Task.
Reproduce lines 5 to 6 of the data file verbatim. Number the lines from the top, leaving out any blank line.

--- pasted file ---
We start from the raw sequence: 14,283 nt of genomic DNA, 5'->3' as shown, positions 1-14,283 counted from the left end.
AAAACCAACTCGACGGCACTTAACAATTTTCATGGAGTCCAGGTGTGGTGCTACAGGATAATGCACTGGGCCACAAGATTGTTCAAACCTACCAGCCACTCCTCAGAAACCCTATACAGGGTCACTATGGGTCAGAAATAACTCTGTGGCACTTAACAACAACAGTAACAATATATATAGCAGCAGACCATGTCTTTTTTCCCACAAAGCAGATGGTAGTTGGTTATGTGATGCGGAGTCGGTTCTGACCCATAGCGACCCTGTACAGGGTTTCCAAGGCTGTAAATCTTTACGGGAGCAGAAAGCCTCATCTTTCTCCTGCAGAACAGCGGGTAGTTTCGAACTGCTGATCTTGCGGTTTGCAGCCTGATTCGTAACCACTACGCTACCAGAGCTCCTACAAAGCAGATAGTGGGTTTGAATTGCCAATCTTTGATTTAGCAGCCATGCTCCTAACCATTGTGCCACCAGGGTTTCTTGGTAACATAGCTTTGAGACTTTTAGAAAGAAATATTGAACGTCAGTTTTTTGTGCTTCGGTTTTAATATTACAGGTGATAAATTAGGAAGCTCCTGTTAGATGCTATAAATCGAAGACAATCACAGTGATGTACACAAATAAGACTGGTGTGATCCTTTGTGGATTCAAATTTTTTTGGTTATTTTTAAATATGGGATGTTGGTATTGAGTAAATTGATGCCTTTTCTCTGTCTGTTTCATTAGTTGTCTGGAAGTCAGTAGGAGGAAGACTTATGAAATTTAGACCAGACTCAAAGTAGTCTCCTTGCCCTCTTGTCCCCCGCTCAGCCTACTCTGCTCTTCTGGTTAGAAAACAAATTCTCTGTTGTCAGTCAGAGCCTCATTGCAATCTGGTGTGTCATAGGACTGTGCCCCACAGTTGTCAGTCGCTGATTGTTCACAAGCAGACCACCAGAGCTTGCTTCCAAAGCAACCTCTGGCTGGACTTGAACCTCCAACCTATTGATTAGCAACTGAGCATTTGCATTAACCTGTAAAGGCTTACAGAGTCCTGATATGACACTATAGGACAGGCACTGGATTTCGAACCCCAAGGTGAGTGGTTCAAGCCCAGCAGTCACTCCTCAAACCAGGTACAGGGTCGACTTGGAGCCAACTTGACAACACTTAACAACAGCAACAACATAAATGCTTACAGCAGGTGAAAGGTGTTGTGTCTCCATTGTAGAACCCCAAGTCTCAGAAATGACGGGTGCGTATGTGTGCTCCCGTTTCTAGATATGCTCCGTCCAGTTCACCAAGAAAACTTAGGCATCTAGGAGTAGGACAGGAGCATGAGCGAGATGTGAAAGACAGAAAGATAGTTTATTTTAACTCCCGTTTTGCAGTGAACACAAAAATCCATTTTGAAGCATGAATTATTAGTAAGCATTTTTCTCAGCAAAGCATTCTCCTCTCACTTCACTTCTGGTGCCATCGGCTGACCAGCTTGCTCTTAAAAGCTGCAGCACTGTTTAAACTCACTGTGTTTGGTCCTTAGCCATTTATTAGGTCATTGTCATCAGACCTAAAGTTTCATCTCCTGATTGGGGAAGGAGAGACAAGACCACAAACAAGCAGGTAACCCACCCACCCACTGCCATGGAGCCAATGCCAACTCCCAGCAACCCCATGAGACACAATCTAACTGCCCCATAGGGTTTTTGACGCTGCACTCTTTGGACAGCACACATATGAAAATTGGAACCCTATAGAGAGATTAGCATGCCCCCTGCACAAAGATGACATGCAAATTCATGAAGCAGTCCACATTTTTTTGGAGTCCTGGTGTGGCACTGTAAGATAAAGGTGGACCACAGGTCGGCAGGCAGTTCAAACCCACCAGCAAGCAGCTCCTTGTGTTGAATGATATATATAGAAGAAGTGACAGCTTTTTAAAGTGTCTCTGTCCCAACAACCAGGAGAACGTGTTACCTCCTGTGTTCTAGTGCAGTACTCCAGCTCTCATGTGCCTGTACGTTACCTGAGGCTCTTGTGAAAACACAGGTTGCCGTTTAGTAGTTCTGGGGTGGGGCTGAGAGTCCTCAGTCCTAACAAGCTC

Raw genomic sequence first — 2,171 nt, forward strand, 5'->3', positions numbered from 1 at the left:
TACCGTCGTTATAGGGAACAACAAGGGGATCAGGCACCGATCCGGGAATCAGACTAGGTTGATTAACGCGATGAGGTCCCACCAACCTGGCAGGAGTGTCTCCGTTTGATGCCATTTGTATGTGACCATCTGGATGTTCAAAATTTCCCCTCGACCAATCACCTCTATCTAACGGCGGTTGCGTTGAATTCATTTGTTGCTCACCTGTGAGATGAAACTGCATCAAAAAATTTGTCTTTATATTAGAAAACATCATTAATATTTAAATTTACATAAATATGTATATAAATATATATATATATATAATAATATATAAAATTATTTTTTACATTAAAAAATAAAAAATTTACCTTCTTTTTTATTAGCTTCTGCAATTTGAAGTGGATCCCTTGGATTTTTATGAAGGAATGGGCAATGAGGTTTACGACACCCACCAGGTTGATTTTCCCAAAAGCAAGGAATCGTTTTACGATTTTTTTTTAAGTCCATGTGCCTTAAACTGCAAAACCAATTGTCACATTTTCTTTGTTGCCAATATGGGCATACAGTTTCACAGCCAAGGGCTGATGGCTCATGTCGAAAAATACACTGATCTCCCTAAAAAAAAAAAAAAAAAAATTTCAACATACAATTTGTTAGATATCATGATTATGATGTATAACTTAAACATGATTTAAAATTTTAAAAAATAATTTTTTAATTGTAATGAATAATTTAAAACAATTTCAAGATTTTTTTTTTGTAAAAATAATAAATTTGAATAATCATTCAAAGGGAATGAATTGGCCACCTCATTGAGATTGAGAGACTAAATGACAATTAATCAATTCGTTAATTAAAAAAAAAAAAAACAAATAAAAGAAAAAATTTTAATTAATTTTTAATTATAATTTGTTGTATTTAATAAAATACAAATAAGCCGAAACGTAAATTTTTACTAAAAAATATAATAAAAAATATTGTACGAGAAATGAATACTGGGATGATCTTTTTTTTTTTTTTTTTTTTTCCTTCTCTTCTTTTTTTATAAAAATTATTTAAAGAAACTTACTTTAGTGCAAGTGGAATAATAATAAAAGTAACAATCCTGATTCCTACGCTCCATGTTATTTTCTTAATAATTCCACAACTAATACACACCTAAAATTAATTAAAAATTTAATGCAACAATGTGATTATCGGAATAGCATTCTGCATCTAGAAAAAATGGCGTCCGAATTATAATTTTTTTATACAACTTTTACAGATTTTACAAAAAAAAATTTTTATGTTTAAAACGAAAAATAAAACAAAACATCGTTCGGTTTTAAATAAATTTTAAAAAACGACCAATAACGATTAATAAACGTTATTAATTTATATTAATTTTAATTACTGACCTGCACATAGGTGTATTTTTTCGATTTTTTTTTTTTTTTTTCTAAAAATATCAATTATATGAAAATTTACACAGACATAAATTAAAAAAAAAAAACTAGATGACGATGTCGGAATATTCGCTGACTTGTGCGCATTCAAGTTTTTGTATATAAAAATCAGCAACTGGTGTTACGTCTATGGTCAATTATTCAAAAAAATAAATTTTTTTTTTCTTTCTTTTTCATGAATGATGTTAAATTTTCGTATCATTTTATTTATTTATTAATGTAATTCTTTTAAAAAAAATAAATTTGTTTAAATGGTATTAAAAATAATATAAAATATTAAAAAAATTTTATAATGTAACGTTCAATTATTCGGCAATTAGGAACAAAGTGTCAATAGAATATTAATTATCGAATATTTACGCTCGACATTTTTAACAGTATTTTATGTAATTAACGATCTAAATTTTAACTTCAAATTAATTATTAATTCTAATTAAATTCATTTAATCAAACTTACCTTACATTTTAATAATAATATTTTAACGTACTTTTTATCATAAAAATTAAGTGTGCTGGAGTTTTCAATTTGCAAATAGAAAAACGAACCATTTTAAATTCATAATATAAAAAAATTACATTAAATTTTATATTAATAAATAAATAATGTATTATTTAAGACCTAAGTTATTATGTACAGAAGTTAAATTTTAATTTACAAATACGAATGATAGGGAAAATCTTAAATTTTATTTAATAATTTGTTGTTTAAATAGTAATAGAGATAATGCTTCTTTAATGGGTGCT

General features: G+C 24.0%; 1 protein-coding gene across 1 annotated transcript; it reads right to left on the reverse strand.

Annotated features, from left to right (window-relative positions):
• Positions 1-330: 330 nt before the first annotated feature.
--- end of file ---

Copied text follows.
General features: G+C 24.0%; 1 protein-coding gene across 1 annotated transcript; it reads right to left on the reverse strand.

Annotated features, from left to right (window-relative positions):